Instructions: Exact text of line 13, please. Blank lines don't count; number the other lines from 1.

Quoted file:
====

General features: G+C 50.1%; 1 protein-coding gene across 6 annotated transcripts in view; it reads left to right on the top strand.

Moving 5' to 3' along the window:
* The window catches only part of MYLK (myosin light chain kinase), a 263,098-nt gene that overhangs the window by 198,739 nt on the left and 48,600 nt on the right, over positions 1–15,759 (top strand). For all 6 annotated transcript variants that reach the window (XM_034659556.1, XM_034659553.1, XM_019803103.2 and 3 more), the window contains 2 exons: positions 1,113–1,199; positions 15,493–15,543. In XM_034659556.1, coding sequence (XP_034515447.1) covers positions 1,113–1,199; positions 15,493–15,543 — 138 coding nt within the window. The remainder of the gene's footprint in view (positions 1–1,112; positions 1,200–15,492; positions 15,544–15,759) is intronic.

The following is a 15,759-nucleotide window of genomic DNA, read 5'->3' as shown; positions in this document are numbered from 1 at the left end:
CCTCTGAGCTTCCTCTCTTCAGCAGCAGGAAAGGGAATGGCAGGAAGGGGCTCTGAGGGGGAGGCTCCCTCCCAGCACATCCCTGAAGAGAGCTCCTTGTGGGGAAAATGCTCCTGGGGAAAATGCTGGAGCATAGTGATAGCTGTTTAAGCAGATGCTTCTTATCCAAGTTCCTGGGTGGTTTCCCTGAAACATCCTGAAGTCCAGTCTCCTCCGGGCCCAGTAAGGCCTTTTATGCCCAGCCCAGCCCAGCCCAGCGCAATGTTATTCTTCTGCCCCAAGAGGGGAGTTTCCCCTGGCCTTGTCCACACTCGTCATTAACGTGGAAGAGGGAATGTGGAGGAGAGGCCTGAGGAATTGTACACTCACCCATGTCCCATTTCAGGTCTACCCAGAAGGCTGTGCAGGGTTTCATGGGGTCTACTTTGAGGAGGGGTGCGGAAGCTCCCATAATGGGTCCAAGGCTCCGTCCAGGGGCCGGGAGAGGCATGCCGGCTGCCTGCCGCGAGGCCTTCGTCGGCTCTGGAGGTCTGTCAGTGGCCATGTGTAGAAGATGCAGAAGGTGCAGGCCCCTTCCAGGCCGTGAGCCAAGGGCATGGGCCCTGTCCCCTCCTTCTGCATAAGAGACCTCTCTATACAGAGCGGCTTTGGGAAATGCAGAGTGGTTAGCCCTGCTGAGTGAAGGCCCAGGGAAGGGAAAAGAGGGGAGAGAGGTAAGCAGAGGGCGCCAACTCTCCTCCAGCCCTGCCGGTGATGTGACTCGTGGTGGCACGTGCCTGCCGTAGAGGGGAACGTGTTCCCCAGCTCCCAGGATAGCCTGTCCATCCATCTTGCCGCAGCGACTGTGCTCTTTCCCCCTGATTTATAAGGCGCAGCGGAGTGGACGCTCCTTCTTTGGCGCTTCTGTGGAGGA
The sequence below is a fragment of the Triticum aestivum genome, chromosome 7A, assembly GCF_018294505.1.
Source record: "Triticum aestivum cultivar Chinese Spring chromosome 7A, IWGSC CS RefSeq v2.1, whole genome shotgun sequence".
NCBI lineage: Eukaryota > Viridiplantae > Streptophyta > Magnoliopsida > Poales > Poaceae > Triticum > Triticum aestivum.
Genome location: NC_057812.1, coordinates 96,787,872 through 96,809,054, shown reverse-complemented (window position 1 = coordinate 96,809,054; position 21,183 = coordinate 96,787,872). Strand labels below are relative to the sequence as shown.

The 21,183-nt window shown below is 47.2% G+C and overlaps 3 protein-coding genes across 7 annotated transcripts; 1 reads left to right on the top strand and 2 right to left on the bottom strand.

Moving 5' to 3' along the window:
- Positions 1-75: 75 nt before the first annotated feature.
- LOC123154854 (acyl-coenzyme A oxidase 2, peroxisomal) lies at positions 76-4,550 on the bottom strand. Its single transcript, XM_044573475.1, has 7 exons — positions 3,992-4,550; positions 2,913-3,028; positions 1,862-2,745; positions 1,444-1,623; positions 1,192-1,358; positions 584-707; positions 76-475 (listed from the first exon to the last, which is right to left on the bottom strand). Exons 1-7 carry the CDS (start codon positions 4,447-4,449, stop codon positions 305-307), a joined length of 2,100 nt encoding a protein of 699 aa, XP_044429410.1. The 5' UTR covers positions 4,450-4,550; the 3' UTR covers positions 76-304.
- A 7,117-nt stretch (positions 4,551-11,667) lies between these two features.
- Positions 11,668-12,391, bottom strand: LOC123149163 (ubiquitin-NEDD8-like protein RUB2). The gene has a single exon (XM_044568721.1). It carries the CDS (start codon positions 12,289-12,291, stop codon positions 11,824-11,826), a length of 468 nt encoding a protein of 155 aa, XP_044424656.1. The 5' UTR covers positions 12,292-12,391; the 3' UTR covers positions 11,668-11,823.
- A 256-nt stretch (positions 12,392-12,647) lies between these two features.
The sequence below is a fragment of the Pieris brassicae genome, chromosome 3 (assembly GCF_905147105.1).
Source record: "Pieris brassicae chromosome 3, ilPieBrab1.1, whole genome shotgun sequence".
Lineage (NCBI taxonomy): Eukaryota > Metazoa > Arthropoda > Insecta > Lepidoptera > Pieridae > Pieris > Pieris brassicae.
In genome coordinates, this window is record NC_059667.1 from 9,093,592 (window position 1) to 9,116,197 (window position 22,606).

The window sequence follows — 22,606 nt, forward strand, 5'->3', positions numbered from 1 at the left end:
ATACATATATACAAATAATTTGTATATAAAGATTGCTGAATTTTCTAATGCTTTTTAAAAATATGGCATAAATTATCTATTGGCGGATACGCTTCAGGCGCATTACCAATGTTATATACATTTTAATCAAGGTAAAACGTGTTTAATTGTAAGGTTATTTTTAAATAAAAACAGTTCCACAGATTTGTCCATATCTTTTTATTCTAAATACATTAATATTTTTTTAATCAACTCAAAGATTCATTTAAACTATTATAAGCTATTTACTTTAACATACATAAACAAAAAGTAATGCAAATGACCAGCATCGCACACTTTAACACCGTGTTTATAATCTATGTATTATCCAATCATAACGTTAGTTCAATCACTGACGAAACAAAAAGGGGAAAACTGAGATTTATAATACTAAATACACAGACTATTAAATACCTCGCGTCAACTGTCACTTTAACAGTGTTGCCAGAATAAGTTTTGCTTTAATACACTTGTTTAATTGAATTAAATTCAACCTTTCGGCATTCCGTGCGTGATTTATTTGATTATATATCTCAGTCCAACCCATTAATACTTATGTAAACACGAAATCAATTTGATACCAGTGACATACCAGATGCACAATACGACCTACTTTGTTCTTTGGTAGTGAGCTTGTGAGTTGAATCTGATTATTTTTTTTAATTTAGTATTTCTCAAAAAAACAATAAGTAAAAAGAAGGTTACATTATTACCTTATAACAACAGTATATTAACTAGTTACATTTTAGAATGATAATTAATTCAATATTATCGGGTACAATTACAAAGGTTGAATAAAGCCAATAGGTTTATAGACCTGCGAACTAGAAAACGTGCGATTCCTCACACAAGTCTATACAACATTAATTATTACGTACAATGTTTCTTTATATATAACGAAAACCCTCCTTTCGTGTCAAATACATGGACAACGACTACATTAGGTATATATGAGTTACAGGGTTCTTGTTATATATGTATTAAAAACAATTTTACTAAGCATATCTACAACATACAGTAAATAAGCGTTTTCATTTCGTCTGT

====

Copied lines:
- LOC123154854 (acyl-coenzyme A oxidase 2, peroxisomal) lies at positions 76-4,550 on the bottom strand. Its single transcript, XM_044573475.1, has 7 exons — positions 3,992-4,550; positions 2,913-3,028; positions 1,862-2,745; positions 1,444-1,623; positions 1,192-1,358; positions 584-707; positions 76-475 (listed from the first exon to the last, which is right to left on the bottom strand). Exons 1-7 carry the CDS (start codon positions 4,447-4,449, stop codon positions 305-307), a joined length of 2,100 nt encoding a protein of 699 aa, XP_044429410.1. The 5' UTR covers positions 4,450-4,550; the 3' UTR covers positions 76-304.